Here are a few more letters written to Meg Cline by Frances Upton from the Upton’s Flying Loon Farm at Lake Nubanusit in the Monadnock Region of New Hampshire. See Flying Loon Farm, 1934-45, Part 1, for more about Meg’s life on the Upton farm.
When I was fifteen I went to live with a farm family at the Nelson end of Lake Nubanusit in the Monadnock Region of New Hampshire. This became a second home to me all through my adolescence. I was a high school drop-out, intrigued with country living and eager to learn how to split wood, harvest ice as well as vegetables, milk cows and braid rugs.
In 1891 Olivia Rodham bought the Collins place on Lead Mine Road in Nelson, New Hampshire. Her barn there, itself, stood as mute witness to Miss Rodham's influence. She cleaned it, shored it up, shingled it, converted it to bedrooms above the original stalls and tucked her library in one end.
The solid stone walls of the foundation of the large mill built in Munsonville are all that remain of this early industrial site at the outlet of Granite Lake. In 1814, Asa Beard built the Cotton Factory and a boardinghouse for mill workers in what was then a remote section of Nelson to take advantage of the waterpower provided by the dammed up Factory Lake.
Postcards from Tolman Pond
Postcards from Munsonville: Miscellaneous Buildings
Postcards from Munsonville: Munsonville Village
Postcards from Munsonville: Twin Hills
Postcards from Munsonville: Water Views
Postcards from Munsonville: Granite Lake Island
Postcards from Munsonville: Camps Oahe, Winnenomack and others
Postcards from Nelson: Nelson Village
These photos show Nelson’s first fire “truck”, a 1931 Chevrolet Coupe donated by Catherine Robinson about 1939 or 1940. The Nelson Volunteer Fire Department mounted a siren on the hood, and cut out the rumble seat to make a pick-up bed for carrying hose and a portable pump.
Two manuscripts of historical interest came to light during the closet-cleaning needed to ready the contents of the Hardy homestead for the auction held last July. One details a lifestyle in our town that has long since vanished. The second manuscript is concerned with the physical setting of the old town center.
When I was a boy I lived in a house on the edge of Tolman Pond where in the morning I could look out from my bedroom window and see the sun rise behind the black spruces of Thumb Mountain that turned the lake into a sparkling causeway of little suns dividing two blue fields of water.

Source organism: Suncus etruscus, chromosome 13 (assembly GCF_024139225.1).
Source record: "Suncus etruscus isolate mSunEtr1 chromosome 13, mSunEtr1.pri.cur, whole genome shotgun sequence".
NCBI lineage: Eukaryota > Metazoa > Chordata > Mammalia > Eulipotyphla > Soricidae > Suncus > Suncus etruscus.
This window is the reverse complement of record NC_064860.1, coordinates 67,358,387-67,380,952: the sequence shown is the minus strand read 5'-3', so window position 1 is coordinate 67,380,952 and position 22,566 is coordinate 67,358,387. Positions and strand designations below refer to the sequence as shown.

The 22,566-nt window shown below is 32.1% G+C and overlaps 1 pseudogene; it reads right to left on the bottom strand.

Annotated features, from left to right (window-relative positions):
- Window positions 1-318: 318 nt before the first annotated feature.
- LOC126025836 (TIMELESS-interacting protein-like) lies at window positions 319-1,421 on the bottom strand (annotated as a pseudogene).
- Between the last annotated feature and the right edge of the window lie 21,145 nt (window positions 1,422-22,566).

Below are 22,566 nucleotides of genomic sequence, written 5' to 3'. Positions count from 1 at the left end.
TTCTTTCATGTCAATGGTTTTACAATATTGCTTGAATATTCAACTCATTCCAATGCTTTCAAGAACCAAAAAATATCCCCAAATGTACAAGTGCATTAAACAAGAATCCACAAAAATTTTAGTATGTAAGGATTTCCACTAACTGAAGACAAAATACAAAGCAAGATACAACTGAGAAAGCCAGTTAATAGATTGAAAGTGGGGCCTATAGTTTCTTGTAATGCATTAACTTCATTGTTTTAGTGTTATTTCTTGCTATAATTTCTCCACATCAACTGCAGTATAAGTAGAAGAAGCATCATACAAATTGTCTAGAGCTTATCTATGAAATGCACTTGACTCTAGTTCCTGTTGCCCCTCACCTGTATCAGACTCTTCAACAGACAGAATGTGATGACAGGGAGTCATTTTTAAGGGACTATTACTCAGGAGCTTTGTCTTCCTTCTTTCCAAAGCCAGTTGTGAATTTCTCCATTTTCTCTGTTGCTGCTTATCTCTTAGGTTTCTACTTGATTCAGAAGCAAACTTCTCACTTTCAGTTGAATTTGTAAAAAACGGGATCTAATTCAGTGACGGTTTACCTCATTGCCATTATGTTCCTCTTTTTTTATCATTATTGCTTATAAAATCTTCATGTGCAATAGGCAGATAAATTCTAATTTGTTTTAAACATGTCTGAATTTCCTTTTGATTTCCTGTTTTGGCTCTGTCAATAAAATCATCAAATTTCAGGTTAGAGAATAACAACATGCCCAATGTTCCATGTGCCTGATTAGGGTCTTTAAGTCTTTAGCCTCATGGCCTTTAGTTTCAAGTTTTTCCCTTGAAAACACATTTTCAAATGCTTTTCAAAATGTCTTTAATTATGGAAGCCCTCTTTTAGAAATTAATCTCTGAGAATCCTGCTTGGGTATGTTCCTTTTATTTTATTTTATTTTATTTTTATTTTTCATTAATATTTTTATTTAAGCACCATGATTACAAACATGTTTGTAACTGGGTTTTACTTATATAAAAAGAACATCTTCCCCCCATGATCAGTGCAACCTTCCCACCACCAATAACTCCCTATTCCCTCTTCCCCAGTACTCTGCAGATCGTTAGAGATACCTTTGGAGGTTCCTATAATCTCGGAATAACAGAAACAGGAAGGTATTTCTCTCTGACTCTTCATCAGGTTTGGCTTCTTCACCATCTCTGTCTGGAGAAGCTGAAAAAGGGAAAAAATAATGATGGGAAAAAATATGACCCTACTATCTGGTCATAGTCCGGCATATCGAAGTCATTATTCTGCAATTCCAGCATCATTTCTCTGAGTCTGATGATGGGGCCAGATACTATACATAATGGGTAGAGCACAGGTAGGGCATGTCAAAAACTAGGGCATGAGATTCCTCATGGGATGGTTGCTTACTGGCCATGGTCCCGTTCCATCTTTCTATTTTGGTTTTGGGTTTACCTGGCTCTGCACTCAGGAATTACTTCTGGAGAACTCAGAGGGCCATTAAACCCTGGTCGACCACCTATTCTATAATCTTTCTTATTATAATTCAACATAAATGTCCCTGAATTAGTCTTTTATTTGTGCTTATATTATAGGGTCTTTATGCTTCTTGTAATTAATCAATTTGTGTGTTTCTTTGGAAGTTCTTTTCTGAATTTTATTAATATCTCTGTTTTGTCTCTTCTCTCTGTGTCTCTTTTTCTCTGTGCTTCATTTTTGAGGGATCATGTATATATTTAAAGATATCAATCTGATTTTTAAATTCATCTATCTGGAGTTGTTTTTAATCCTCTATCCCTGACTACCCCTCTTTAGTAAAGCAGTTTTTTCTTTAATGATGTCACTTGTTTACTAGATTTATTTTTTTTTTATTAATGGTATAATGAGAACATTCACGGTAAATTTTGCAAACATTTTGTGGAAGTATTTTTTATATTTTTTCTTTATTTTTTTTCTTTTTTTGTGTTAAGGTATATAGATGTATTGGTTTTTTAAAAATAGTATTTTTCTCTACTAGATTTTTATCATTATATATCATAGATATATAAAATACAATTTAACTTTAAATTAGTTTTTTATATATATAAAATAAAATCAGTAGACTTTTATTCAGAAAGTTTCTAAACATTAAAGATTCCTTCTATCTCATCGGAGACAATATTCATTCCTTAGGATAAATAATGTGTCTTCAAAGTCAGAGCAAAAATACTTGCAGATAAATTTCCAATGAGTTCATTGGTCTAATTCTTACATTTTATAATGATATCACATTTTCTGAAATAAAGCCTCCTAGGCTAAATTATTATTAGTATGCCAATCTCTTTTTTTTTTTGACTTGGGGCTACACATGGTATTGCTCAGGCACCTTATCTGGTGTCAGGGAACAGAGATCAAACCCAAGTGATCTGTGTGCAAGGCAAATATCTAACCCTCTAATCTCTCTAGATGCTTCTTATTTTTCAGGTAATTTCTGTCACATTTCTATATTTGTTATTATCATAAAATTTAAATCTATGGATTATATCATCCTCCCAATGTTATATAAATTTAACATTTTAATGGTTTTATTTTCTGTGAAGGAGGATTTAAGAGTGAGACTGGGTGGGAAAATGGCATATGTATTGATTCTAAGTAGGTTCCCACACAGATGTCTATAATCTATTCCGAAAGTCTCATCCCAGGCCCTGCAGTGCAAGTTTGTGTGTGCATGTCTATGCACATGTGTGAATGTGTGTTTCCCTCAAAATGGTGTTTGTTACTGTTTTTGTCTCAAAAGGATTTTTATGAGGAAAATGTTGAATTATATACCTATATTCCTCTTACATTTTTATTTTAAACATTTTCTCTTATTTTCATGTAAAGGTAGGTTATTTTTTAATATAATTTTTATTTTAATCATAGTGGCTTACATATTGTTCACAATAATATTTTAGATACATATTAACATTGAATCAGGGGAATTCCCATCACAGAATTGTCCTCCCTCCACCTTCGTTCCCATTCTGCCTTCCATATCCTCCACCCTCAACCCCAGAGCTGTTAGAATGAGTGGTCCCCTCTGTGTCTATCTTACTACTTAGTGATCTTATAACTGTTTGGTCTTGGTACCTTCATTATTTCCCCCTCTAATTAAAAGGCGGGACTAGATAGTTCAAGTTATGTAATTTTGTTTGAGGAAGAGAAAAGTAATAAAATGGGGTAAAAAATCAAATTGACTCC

I had a great uncle named Bill French, a tall, raw-boned old Yankee, who worked around my grandfather’s farm. Generosity was his virtue and his pleasure, and nothing so delighted him as going to country auctions from which he would return with a truck load of booty to bestow upon his friends or to donate to the farm.
The period from 1790 to 1830 has been called the Age of Self-Sufficiency in northern New England. Nearly everything needed for daily living was made on the homestead. For exceptional needs, there were local shops, the most prevalent of which were grist mills and sawmills.
Beth, Newt Tolman's first wife, helped with the family business at Tolman Pond: running the boarding house, the summer camps and entertaining the many guests. The following, excerpted from her family notes, gives a delightful accounting of what life was like at Tolman Pond during the 1930s:
I’ve just lugged a couple of green plastic chairs up to the top of the Jack Rabbit, a hill overlooking Tolman Pond and the 1790's vintage Farmhouse, which was cleared for skiing in the 1920’s - we're told one of the first such hills in New England.
When I was a boy, my grandfather kept three or four cows. He had just enough hay fields to provide enough hay to last them through the winter, although if the hay crop were particularly poor, perhaps he might have to buy an extra ton or two to tide them through until the cows could be put out to pasture in the spring.
What's up with the steps in front of the Town Hall in this old photo?